"Police adhere to Identification of Prisoners Act guidelines"
Faced with persistent criticism from human rights activists that the police are resorting to profiling of students and workers from outside Tamil Nadu, Director General of Police K. Ramanujam on Friday categorically said that no such exercise was on.
Responding to the accusation made by some human rights activists that the police are planning to enumerate workers, students and tenants based on their ethnicity and language, he said no such action had been ordered. “We are not undertaking any profiling of students from other States. There is no such initiative from the police headquarters…we don't intend to do anything like that,” Mr. Ramanujam told The Hindu.
There were certain restrictions on obtaining the fingerprints of suspects or members of the public in general. The police scrupulously adhered to the guidelines laid down under the Identification of Prisoners Act. “There is no question of police targeting students or migrant workers based on ethnicity or language.”
Refuting the allegations of profiling in Chennai city, Commissioner of Police J.K. Tripathy said that the force had only asked employers at construction sites to maintain a database of workers. “We are telling educational institutions to create a database of all students who are not staying in hostels. Landlords are being insisted upon to keep details of their tenants. The police may access the database as and when required.”
A section of the media had misquoted the police, Mr. Tripathy said. The police had not made any attempt to profile those from other States. “We have no plans to call any migrant worker to the police station and record his fingerprint. When it comes to questioning a suspect, we are not bothered about his/her caste, religion, language etc.”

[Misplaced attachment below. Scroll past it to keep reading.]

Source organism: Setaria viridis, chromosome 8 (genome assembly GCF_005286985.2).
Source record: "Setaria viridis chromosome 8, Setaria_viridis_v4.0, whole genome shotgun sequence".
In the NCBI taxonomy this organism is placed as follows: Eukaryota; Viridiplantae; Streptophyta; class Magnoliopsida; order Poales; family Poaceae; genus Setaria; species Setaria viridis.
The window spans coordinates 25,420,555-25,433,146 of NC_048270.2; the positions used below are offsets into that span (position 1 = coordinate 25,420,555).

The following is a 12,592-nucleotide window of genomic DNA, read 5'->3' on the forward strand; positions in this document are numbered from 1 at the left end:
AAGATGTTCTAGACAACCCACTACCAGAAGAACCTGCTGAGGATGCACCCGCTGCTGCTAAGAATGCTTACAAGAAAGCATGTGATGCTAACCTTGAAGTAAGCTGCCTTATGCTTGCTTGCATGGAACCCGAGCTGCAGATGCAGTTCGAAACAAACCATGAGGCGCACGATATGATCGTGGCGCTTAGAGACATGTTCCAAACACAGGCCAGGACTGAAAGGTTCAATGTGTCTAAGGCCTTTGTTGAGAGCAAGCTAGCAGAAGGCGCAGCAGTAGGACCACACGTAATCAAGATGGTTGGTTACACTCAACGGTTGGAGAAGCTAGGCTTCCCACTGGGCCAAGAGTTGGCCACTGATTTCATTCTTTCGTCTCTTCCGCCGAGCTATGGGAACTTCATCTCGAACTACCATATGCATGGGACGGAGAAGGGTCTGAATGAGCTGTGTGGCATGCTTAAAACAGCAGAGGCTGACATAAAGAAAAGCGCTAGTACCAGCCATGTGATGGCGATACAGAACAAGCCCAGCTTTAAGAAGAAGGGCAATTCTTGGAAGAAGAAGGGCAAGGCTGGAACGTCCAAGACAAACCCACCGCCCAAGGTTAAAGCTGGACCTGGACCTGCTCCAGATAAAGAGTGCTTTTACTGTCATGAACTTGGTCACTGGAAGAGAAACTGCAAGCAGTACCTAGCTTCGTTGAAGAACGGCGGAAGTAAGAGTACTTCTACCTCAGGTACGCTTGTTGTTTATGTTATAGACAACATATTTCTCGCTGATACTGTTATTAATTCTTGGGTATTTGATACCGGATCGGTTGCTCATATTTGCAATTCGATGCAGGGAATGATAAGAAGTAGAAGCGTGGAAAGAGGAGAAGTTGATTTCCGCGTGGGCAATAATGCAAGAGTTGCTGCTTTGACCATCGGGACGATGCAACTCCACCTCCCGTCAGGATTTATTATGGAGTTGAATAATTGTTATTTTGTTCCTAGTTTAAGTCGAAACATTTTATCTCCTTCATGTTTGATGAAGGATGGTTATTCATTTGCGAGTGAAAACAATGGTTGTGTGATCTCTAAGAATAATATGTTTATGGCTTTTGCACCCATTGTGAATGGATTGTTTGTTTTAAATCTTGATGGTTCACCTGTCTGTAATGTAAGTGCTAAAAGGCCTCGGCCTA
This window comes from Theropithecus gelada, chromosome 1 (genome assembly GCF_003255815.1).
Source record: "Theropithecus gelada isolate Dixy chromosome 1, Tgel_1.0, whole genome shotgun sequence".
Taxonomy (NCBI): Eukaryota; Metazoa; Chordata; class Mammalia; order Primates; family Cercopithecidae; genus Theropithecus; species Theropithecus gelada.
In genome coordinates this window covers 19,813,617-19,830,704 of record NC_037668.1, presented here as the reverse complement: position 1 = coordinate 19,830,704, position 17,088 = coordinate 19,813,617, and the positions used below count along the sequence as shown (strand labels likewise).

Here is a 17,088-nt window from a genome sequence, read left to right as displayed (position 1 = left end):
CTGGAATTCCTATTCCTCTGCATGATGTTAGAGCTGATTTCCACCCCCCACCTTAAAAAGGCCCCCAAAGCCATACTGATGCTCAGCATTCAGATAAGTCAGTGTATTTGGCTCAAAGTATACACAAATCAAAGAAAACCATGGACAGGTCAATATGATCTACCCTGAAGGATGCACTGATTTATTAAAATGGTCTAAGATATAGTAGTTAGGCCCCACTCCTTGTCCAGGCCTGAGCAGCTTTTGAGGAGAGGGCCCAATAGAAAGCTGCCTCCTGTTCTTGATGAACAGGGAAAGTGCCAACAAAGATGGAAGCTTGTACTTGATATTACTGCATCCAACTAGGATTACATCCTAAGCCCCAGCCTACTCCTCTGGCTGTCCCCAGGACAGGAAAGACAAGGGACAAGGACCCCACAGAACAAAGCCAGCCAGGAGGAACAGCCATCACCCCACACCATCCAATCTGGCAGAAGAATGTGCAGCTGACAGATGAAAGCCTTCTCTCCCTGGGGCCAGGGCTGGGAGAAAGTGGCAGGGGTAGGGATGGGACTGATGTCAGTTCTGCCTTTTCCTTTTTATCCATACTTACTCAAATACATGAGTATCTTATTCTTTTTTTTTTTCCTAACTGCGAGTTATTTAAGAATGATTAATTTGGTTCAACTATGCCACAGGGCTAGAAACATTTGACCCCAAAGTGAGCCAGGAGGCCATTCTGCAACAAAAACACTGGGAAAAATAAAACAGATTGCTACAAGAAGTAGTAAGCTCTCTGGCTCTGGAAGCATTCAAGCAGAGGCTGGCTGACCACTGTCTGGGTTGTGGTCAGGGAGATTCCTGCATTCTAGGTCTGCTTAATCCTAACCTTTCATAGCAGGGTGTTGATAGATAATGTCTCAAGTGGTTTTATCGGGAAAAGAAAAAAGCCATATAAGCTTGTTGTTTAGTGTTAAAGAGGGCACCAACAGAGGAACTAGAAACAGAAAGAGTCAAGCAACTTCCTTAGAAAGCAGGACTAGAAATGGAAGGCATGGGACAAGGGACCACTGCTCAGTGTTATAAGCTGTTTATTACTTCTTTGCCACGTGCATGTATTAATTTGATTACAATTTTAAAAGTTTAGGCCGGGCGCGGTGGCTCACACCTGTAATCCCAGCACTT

Human rights activists, however, maintained that such an exercise is on in Tirupur and Coimbatore districts. Representatives of different organisations, including A. Marx (People's Union for Human Rights), Geetha Ramakrishnan (Unorganised Workers' Federation) and Madhumita Dutta (Campaign for Justice and Peace), said that the move to enumerate workers, college students ad tenants based on their ethnicity and language was “racist” and “classist”. It was “openly unconstitutional,” and interfered with the rights of the citizens to move freely within the country.
The activists said that persisting with such enumeration could lead to a situation that the police may find it difficult to contain.
“Police have visited houses of migrant workers and collected details. The workers are so scared they don't go out after 6 p.m. Whenever they go out in the night, they say police intercept and interrogate them. In some cases, migrant workers claimed they were taken to the police station for questioning,” Ms. Dutta said.